Herbivore carbohydrate nutrient analysis: the next generation


Kearney CC, Dierenfeld ES. 2005. Herbivore carbohydrate nutrient analysis: the next generation. In Graffam W, Hellinga D, Maslanka M, Ward A, Eds. Proceedings of the Sixth Conference on Zoo and Wildlife Nutrition, AZA Nutrition Advisory Group, Omaha, NE.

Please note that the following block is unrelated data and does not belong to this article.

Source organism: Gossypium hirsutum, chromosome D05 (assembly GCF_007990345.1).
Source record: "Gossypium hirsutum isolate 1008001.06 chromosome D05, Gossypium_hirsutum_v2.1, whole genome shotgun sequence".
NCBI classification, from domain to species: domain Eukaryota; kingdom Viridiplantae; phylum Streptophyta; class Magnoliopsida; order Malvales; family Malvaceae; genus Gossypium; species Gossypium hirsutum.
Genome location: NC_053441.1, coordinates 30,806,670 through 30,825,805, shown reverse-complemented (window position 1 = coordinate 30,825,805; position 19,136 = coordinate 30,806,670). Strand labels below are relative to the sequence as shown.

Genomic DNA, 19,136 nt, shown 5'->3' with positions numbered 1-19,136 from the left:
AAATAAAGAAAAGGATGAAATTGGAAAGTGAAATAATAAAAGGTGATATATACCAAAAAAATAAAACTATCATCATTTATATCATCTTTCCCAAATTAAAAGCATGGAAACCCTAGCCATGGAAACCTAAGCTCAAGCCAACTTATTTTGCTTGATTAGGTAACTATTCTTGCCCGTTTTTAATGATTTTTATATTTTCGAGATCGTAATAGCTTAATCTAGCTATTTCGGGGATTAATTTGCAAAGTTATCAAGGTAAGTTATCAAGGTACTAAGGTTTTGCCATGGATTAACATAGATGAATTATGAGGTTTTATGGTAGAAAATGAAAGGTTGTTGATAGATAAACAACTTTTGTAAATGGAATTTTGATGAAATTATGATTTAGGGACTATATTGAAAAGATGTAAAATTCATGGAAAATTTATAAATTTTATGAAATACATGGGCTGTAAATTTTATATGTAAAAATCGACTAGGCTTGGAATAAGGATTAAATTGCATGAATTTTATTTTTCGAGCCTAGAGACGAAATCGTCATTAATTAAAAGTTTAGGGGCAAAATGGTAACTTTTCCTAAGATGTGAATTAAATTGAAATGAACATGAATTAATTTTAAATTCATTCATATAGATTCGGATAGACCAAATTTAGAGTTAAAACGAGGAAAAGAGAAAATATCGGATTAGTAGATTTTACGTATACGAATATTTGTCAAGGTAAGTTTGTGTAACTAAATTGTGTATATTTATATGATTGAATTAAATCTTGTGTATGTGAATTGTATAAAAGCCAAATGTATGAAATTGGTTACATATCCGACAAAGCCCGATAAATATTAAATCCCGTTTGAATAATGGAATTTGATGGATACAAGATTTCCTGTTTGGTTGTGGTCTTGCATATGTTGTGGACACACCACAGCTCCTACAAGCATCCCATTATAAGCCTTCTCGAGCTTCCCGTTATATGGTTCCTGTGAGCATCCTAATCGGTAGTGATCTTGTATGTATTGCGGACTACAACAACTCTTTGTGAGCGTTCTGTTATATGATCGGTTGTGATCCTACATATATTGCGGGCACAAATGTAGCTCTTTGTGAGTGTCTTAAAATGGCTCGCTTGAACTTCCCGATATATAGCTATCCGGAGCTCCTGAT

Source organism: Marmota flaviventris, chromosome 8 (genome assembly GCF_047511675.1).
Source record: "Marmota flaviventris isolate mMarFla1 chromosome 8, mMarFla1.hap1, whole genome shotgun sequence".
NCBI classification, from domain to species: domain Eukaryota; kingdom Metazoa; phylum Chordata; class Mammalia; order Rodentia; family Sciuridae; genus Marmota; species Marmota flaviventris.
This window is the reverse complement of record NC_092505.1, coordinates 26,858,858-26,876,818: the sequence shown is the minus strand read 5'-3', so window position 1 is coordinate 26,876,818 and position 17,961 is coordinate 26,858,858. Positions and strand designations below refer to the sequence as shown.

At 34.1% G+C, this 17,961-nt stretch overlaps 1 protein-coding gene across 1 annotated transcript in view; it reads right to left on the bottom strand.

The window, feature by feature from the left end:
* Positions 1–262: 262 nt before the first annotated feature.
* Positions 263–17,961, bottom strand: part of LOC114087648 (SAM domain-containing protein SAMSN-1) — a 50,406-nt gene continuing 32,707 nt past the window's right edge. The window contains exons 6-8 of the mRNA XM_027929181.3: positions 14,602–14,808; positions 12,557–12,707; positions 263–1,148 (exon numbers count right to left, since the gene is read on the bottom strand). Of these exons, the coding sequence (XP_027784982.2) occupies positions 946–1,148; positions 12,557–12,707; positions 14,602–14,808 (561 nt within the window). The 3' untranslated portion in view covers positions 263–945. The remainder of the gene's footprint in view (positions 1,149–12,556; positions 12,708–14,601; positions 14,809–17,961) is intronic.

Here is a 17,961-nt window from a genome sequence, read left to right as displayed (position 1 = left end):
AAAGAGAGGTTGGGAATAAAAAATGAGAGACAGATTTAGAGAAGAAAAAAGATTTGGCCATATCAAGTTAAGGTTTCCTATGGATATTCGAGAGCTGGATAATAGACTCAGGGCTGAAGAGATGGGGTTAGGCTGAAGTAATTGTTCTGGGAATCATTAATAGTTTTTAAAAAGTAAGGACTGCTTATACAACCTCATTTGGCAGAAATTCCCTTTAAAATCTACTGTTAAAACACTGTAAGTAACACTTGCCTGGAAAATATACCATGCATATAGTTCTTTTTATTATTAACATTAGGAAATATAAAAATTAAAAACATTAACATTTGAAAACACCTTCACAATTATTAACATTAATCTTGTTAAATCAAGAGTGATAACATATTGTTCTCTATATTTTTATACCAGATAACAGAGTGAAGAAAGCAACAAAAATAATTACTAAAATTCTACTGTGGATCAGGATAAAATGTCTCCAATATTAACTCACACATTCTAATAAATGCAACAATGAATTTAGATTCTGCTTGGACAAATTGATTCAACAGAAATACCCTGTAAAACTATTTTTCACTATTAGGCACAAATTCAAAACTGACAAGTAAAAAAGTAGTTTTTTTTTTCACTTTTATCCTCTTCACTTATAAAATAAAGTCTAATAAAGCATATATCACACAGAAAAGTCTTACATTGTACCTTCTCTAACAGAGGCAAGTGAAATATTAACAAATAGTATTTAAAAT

The proximate analysis system attempted to separate dietary carbohydrates into fiber and non-fiber portions. Under this system, any matter unaccounted for after subtraction of ash, crude protein, ether extract, and crude fiber from total dry matter was assumed to be non-fiber carbohydrates. Due to loss of variable amounts of fiber (cellulose and hemicellulose) and lignin during analysis, the proximate analysis system frequently overestimated non-fiber carbohydrates and underestimated fiber to a degree that could not be determined. The neutral detergent system allowed accurate determination of fiber and lignin, improving the accuracy of non-fiber carbohydrate (NFC) estimation, but with no differentiation between NFC fractions. Non-fiber carbohydrates can be separated into sugars, starch, organic acids, and pectic substances known as neutral detergent-soluble fiber (NDSF), distinct fractions which merit individual consideration in diet formulation.

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